This leper was bold in coming to Jesus, because, having nobody to encourage him, he must have felt himself abashed as a lone man in the midst of the multitude. Well he might, for he had no right to be there. Does anybody this morning say, looking round on this great audience, “Here am I, a stranger to everybody; nobody knows me, and if they did, they would not associate with me? I am out of place among the people of God.” Are you labouring under an awful sense of sin? Are you bowed down under your own unworthiness? Do you feel as one lost in a crowd? The crowd being there was nothing very remarkable; but the leper’s coming to Jesus was a very notable fact, a scene worth looking at. Hence we see the word, “Behold!” He is coming! Yes, he dares to come. The crowd make way, and the leper falls at Jesus’ feet and worships him, saying, “Lord, if thou wilt, thou canst make me clean.” Glory be to God, the leper is at the feet of Jesus, where infinite love and power are bending over him! O my friend, will not you make a dash for it at this moment? You need not rise up and make any manifest demonstration, but you can in spirit bow at the feet of our Lord. Oh, that the Spirit of God would move you to come to Jesus now! Never mind the crowd. You are put apart by your own feelings; your broken heart has driven you into a solitary condition. Now come to Jesus before the crowd disperses. Though angels will see it, and devils will see it, yet come. Oh, that I could cry— Behold! Here is a sinner who, now, at once, and in this place, casts himself at Jesus’ feet! Grant it, O God! O God the Holy Ghost, work it, and work it now, we pray thee, and unto the name of Jesus shall be glory evermore!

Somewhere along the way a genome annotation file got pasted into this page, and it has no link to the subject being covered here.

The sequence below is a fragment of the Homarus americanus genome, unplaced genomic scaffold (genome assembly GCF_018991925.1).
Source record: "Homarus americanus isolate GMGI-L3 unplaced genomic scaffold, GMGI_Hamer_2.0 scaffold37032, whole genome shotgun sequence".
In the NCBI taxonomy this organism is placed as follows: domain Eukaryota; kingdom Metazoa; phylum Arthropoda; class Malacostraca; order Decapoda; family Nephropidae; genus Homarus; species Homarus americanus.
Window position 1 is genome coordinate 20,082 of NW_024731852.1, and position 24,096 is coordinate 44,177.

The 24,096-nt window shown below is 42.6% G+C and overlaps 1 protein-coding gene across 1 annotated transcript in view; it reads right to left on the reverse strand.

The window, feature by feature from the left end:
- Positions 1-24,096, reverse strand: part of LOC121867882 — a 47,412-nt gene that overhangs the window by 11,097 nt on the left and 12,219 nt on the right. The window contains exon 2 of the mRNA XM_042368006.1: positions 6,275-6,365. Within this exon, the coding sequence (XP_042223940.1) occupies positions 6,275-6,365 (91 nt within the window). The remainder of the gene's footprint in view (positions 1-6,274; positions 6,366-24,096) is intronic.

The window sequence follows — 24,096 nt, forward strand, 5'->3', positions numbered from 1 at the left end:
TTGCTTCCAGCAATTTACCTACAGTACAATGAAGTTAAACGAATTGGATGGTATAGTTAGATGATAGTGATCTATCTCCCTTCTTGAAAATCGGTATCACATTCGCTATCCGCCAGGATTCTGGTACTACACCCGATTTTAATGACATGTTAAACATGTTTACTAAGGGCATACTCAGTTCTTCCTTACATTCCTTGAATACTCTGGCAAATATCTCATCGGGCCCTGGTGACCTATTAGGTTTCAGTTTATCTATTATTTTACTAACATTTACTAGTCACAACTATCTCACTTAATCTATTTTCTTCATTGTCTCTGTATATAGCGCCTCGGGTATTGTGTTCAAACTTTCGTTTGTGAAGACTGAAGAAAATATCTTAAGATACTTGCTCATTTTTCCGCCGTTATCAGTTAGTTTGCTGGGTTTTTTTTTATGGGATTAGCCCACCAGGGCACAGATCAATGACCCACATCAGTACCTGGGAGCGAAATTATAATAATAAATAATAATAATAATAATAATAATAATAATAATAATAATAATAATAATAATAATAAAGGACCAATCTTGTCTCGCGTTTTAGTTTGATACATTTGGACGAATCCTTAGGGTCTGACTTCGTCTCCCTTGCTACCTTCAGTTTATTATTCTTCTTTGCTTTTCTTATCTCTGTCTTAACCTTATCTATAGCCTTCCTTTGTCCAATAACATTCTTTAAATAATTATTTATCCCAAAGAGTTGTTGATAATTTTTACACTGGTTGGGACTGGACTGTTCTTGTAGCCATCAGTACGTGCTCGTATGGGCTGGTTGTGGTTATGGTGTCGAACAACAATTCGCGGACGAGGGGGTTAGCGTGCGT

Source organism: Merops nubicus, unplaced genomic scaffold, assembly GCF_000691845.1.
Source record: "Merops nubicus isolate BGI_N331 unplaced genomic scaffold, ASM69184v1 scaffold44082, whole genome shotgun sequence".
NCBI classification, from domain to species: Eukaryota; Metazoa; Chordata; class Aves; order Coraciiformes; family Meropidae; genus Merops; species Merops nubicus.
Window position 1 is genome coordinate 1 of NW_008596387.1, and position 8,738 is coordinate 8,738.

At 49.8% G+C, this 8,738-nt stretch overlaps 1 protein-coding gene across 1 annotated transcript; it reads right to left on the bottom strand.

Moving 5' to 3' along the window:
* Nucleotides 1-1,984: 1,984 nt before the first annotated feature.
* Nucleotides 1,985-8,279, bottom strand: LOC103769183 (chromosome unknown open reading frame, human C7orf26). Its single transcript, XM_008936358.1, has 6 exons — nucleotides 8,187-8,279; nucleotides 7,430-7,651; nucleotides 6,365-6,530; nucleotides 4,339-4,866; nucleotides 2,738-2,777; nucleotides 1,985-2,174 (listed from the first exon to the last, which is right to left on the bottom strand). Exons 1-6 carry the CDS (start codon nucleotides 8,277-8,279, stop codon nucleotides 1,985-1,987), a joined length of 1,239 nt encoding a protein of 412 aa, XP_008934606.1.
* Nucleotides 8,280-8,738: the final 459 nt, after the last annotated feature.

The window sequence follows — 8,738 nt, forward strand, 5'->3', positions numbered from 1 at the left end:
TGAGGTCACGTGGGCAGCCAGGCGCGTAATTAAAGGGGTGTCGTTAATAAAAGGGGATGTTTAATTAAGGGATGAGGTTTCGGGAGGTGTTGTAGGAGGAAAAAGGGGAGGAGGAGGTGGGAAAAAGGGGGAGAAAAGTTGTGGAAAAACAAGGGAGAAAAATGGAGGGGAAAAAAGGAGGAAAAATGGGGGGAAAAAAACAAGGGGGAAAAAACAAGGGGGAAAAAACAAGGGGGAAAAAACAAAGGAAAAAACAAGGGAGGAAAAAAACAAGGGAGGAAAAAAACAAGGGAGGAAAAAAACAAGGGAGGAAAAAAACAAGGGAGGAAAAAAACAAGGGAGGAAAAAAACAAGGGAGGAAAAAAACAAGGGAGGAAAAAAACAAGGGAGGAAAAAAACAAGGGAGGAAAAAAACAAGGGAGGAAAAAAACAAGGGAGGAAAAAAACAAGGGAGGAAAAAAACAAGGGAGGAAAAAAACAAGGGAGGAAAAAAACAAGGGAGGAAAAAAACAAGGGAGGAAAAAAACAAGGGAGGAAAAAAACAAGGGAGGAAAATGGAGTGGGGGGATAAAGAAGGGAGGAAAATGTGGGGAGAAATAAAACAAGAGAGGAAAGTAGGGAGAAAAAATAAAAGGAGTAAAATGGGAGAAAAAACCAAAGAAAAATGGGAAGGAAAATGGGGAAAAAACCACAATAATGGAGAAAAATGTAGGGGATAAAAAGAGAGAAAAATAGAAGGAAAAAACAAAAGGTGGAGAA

This is our first head: the leper came of himself, though no one aided or encouraged him.

     II. Secondly, THE LEPER CAME BY HIMSELF. This is very unlike the case of the ten lepers, who came to Jesus in a company, concerning whom he asked the question, “Where are the nine?” It is easy to go where ten are going, but harder to go alone. There are many things which people readily do in company with others; but they would not venture upon them as separate individuals. My hearer, there is only one of you; and when that one feels himself to be loathsome and vile, it seems a daring thing for him to come to Jesus by himself. Yet I trust you will so come.

     Here I would enlarge by observing, first, that no doubt the leper thought out this matter by himself. Being often alone, he meditated upon what he had heard concerning this great preacher, and he considered both his doctrine and his miracles, and drew his own conclusions. There is always hope for a man when he begins to think about the Lord Jesus: the worst of it is that so many hearers of the gospel put their thinking out, and do none of it at home. This man thought over the matter calmly, candidly, and hopefully; and drew from it a solid, manifest, and practical conclusion with reference to himself. He did not rest in a general theory about all the world, but he found out a truth which concerned himself.